JVM highlights from Confitura 2022
This year the event took place at Expo XXI Hall in Warsaw to gather the JVM community and companies eager to open their doors to witty newcomers. With #VLteam members engaged both on stage and at our stand, supporting and attending Confitura 2022 was a no-brainer.
What we enjoyed most about the Confitura 2022
The people and the atmosphere, dozens of enjoyable chitty chats – that’s what we came for! Kudos to the organiser for an excellent lineup of speakers, with Artur Skowroński, our Tech Lead, with an opening keynote speech, “Migracja Legacy… Inaczej”.
Our VL picnic booth
In VirtusLab, we love spending time together and do it as often as possible. To mention our VL Family Picnic we had a few weeks ago!
And with these excellent and vibrant memories, we have brought the picnic vibe into the Expo Hall! Who could resist chilling with a cold drink on a sunbed between the immersive presentations?
Another highlight was an outdoor game prepared by our #People Team. Recreating it in a conference environment was quite a challenge! We have invited all attendees to join in – collect all VL-pet stickers across the venue (including organisers and our keynote speaker, Artur) and win great prizes! Huge congratulations to the winners who returned home with headless earphones, picnic blankets, and mugs.
The second contest was a bit stumper for all IT geeks and its history enthusiasts – more than 80 of you took this challenge!
But we enjoyed the chance to talk to the developers the most. We had the best time sharing stories from our #VLteam life & JVM-based expertise with you.
Dev Highlights from our Team
Artur Skowroński Leading Vived at VirtusLab
Let’s start with “No dobra, czas zsynchronizować zegarki…” (Well, it’s time to synchronise watches…) by Maciej Próchniak. Whoever had the “pleasure” of working with time-dependent distributed systems doesn’t laugh at the circus, so it’s worth getting to know this seemingly basic process from the inside out. Time is hard to tame, so I recommend hunting down presentations by Maciek. It will allow you to understand better the challenges posed by the inescapable passage of time.
I loved Tomek Nurkiewicz’s presentation entitled “Loom: rewolucja czy szczegół implementacyjny?” (Loom: revolution or implementation detail?). Loom is often considered coroutines on the JVM, and Tomek is a well-known expert on reactive systems, the other flavour of concurrency. I was very curious to hear his opinion. Of course, we do not get a simple answer to the question asked in the title. Still, this talk outlined the potential use cases for Loom and inhibited those who see in it the Holy Grail (unless you write frameworks and libraries – then interesting years ahead of you).
I once dreamed of a career as a game developer. After some time, I decided that I prefer to play games (apparently, knowing how the dish is made can take away your appetite), but I was happy to attend “GameDev okiem Backendowca“ (GameDev as seen from the Backend) by Robert Piwowarek. It’s always interesting to see how a change of domain transforms some problems into completely different ones, plus new ones appear.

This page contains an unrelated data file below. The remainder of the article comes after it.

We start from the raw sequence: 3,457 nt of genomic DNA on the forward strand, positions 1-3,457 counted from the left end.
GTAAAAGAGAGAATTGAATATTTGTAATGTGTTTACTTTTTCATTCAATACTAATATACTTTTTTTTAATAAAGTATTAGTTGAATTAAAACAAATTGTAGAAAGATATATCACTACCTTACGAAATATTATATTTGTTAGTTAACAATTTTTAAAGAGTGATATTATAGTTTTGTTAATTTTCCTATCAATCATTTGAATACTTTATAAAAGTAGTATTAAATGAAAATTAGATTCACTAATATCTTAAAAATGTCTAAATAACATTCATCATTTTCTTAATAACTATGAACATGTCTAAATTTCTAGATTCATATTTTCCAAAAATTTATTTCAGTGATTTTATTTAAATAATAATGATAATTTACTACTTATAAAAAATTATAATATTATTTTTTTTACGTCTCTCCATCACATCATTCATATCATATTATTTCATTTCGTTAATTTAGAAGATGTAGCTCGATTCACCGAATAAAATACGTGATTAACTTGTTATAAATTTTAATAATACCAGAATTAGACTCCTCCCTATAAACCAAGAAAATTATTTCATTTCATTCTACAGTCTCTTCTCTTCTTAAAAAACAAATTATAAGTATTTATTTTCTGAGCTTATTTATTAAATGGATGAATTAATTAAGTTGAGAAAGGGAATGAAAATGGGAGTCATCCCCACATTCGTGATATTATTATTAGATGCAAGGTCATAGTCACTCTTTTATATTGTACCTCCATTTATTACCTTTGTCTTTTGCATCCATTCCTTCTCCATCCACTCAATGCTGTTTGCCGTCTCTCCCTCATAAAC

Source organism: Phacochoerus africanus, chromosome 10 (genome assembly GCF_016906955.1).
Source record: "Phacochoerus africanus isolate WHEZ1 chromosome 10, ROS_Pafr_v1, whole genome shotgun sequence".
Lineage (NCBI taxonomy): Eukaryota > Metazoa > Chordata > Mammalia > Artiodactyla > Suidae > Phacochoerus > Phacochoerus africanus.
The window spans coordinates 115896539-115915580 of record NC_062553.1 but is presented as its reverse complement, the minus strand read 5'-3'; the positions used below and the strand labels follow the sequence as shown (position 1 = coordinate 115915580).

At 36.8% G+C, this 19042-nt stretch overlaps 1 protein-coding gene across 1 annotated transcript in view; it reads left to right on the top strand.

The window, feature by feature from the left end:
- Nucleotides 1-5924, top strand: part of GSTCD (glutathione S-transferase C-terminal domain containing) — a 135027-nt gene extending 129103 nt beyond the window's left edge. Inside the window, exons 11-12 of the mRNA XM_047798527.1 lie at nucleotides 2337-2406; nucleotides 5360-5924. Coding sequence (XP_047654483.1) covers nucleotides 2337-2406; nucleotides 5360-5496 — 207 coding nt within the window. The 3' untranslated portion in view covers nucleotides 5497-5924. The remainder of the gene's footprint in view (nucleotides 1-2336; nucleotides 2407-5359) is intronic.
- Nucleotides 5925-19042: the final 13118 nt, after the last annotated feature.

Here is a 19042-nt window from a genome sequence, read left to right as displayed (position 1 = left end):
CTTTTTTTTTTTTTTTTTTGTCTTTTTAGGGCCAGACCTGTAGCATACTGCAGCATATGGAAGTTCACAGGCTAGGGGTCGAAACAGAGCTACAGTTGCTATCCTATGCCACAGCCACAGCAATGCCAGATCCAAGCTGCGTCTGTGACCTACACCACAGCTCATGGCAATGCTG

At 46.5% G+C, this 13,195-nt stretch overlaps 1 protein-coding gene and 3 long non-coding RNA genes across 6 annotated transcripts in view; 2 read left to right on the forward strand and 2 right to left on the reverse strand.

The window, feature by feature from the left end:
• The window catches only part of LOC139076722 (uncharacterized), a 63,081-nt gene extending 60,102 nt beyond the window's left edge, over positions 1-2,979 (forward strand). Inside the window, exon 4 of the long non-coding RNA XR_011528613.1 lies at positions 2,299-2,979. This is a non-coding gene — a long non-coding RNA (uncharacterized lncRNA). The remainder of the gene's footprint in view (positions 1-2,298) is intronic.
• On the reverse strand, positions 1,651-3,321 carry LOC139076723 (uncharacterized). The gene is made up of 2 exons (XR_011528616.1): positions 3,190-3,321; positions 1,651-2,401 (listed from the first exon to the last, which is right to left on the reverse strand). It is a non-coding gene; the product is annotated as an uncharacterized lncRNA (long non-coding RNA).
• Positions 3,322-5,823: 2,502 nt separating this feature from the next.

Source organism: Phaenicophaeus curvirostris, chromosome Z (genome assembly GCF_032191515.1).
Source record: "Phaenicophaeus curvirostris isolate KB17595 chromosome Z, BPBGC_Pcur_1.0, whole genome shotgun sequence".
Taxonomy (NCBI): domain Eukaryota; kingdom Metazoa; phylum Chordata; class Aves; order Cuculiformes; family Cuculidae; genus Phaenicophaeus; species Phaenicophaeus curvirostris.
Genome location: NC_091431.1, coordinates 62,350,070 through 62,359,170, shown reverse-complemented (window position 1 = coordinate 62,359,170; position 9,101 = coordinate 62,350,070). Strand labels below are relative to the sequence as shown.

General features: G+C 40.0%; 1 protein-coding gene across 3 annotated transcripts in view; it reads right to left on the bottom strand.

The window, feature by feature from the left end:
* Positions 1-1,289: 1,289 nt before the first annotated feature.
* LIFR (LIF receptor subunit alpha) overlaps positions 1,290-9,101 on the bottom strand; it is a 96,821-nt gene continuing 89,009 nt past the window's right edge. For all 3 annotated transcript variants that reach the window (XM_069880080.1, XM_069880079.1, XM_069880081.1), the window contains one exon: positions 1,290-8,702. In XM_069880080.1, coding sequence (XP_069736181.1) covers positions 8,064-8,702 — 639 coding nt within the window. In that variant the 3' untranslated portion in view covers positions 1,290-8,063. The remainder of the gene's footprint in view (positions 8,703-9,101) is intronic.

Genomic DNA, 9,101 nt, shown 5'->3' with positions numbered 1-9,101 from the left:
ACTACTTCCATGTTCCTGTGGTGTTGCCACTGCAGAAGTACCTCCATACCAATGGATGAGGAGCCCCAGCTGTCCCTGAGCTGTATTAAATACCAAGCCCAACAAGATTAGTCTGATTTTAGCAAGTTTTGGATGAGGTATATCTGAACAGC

Also, as always, the real bomb was Krzysztof Kudrynski and his “Jak działają autonomiczne samochody” (How autonomous cars work). The presentation is a very pleasant introduction to the world of problems related to vehicles controlled by deep networks, additionally (as usual with Krzysztof) delivered in an unforced, funny way.
Jacek Dubikowski Java Engineer at VirtusLab
Few interesting presentations about various topics, not necessarily about JVM. Very nice talk by Jakub Nabradlik about practices he uses, i. e. I’ve learned about mob review, that I’d like to introduce to my team. I also liked the talk about software architecture and who the architect actually is.
The people were quite interested in what we do in VirtusLab, so I spent most of my breaks describing our project and what current vacancies we have.
I find Artur’s presentation very engaging and relatable, with some valuable points about the approach to the legacy code.
The presentation called `Demystifying “event-based” software concepts and methodologies` was maybe a little bit basic, however, it could be a perfect introduction to event-based systems for people who do not have knowledge of such an approach. The same goes for presentation “Spokojnie, to tylko FP”.
Michał Podskoczy Tech Lead at VirtusLab
First of all, thanks to Artur’s presentation and way of speaking, everybody who didn’t have time to grab a coffee didn’t need it anymore 😉 Artur gave us an excellent start for a conference and showed an interesting view of legacy in the modern world.
I always adored Jakub’s Nabrdalik concrete way of speaking and ability to share a bunch of practice hints on how to better work in a project and with code. It was the same this time – from thinking about if we need to implement something to choosing good drivers for decision making. Kuba also shared a few practice tips about behavioural tests and code documentation (Spock Reports), as well as reviewing and ensuring that we log every execution path.
Java internals is not something I think about every day, and I rarely spend my time learning it. Krzysztof Ślusarczyk’s presentation about the Java memory model was an interesting reminder that things we take for granted (like sequential consistency), thanks to great Java abstractions, are not so given if we try to implement low-level code using threads. I would like to follow this topic in the future.
Presentations were an exciting part of the conference, however, it’s great to know that there are so many Java engineers in Warsaw. Meeting with all of you was a great experience to learn what you like to do and how much you are interested in VirtusLab.
We’re pretty sure we’re joining the next edition of the Confitura conference! See you next time!